Providing the proper motivation:
"The target of the rolling pin is a life-size dummy of a husband and the contestants are 30 women trained by Miss Ann Beggs of the home economics department of the university."
The Salem News (Salem, Ohio) - Aug 17, 1928
Winners of a 1932 rolling pin contest (via
I really wish this practice had caught on, for I would be delighted to be driving down a highway and see such a sight.
Original article here.
Having recently got religion, and consequently filled with the fire of faith, young Albert Strate decided that "God would not let him die." So he took strychnine to test the theory. The coroner pronounced it suicide. Give Albert a Darwin Award.
Lincoln Evening Journal
- Apr 19, 1926
I've deliberately blotted out the product name here, so you can't google the device. After you register your guess,
for the answer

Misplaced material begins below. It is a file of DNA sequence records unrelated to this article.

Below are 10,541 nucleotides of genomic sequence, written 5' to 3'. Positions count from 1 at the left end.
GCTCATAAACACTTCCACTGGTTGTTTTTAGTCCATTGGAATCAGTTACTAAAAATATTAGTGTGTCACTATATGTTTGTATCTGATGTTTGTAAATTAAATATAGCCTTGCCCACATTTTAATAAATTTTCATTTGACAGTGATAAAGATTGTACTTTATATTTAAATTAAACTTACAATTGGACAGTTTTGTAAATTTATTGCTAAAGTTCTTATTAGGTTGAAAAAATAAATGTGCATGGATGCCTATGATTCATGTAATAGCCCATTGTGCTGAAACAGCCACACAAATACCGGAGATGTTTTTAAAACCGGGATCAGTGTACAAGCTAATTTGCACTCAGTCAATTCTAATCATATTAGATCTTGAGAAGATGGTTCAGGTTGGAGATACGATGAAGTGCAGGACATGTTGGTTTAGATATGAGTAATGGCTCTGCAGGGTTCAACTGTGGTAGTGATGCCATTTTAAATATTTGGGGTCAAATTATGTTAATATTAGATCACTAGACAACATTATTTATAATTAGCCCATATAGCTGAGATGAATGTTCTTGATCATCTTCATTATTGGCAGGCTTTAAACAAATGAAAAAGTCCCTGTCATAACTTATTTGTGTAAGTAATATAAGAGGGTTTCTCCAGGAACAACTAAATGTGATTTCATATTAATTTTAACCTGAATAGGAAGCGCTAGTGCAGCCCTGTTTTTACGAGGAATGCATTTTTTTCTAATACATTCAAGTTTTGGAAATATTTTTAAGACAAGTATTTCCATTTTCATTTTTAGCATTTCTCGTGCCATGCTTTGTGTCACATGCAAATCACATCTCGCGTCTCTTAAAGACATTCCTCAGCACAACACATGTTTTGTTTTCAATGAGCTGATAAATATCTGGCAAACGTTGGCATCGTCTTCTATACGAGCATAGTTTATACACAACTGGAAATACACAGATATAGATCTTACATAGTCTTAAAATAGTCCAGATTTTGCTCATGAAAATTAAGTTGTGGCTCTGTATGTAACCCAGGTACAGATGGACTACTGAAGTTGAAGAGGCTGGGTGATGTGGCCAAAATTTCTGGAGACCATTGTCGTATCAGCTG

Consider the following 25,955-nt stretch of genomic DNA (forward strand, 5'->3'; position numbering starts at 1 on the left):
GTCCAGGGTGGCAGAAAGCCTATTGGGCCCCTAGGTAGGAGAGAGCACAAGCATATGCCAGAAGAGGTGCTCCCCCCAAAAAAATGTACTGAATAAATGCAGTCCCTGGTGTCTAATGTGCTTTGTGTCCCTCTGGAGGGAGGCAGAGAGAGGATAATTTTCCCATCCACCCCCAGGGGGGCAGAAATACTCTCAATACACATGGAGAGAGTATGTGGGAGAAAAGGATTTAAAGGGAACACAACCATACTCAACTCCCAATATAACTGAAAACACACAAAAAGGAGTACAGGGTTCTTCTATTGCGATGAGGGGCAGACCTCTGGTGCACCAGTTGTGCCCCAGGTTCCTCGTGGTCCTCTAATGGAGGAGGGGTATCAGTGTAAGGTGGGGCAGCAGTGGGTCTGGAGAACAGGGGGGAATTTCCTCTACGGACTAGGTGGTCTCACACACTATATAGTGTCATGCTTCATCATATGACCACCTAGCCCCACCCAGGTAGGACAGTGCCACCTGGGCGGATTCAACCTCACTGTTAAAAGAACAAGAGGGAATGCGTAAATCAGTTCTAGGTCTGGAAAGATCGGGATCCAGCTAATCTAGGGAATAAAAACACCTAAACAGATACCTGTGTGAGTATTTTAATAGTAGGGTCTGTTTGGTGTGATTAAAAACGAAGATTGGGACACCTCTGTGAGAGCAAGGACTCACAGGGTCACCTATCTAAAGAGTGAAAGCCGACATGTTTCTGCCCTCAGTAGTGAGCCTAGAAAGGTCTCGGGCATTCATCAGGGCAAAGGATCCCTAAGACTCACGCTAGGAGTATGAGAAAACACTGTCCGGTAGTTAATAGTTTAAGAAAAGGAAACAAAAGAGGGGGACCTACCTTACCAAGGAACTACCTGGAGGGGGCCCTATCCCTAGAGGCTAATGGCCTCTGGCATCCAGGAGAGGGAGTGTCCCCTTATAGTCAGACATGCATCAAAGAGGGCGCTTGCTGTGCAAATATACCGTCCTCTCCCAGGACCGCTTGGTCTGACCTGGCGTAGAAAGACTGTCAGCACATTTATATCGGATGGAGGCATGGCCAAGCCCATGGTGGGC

The spiritual nourishment was too rich for this boy's system.
Florence Morning News
- Jan 9, 1926.
People who manage to get killed while digging graves for others seems to be a recurring theme in weird news. Here's an example from 1925:
The Ottawa Journal
- Feb 21, 1925
Can we really believe that the Broadway producer behind
the HITCHY-KOO REVUE
really enlisted an actual Native American into his troupe? Or that the Chief later appeared in another variety show?
And yet the noble Chief Os-ko-mon seems to have actually recorded a record or two. And in
, he is deemed a member of the Yakima tribe.
I toss out the question of his legitimacy to all WU-vies. Should he not be recorded as an early stalwart of Native American achievements, Broadway-style?
10-year-old Mildred Unger dances the Charleston on the wing of an airplane, while it's flying in the air.
These kids in 2015, wearing pj's to class!